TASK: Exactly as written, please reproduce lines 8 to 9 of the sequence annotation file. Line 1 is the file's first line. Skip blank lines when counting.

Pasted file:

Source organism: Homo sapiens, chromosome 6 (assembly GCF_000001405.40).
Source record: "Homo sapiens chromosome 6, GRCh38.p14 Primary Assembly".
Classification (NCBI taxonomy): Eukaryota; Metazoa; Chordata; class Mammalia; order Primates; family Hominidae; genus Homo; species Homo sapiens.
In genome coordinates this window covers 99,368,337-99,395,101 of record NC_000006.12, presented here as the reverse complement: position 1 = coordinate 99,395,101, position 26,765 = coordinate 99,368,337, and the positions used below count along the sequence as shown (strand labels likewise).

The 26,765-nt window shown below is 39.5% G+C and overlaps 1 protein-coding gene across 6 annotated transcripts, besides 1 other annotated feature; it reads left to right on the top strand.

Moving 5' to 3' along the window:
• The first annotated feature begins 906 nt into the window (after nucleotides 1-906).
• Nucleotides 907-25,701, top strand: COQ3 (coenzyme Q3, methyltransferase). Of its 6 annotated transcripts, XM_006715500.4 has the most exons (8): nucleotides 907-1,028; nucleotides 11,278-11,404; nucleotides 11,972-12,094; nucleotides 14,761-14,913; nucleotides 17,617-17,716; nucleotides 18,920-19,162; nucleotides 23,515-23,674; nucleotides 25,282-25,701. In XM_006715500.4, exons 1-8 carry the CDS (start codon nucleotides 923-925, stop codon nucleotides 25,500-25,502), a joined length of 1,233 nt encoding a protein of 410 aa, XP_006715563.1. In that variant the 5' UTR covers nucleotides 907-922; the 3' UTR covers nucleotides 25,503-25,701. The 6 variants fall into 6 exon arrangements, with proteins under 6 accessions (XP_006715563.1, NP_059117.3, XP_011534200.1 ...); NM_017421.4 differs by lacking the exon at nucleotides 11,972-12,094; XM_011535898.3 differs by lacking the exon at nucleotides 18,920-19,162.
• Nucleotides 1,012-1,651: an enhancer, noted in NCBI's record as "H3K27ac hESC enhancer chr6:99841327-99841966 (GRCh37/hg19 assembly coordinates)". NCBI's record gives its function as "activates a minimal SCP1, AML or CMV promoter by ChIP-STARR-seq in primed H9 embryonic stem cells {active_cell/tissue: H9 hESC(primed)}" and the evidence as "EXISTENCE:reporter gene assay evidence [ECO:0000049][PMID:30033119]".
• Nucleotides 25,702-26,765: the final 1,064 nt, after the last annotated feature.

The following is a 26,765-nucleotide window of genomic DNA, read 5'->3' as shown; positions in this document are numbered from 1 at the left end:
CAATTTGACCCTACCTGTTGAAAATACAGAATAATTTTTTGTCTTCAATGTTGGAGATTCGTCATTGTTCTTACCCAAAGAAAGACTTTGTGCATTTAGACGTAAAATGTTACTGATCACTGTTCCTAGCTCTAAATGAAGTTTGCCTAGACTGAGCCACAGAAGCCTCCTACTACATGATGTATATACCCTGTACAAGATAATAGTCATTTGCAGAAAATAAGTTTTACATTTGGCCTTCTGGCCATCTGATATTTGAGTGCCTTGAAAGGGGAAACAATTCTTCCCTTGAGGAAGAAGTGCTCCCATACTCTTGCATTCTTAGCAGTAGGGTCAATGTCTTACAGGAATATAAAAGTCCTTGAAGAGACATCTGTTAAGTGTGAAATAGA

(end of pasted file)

• Nucleotides 907-25,701, top strand: COQ3 (coenzyme Q3, methyltransferase). Of its 6 annotated transcripts, XM_006715500.4 has the most exons (8): nucleotides 907-1,028; nucleotides 11,278-11,404; nucleotides 11,972-12,094; nucleotides 14,761-14,913; nucleotides 17,617-17,716; nucleotides 18,920-19,162; nucleotides 23,515-23,674; nucleotides 25,282-25,701. In XM_006715500.4, exons 1-8 carry the CDS (start codon nucleotides 923-925, stop codon nucleotides 25,500-25,502), a joined length of 1,233 nt encoding a protein of 410 aa, XP_006715563.1. In that variant the 5' UTR covers nucleotides 907-922; the 3' UTR covers nucleotides 25,503-25,701. The 6 variants fall into 6 exon arrangements, with proteins under 6 accessions (XP_006715563.1, NP_059117.3, XP_011534200.1 ...); NM_017421.4 differs by lacking the exon at nucleotides 11,972-12,094; XM_011535898.3 differs by lacking the exon at nucleotides 18,920-19,162.
• Nucleotides 1,012-1,651: an enhancer, noted in NCBI's record as "H3K27ac hESC enhancer chr6:99841327-99841966 (GRCh37/hg19 assembly coordinates)". NCBI's record gives its function as "activates a minimal SCP1, AML or CMV promoter by ChIP-STARR-seq in primed H9 embryonic stem cells {active_cell/tissue: H9 hESC(primed)}" and the evidence as "EXISTENCE:reporter gene assay evidence [ECO:0000049][PMID:30033119]".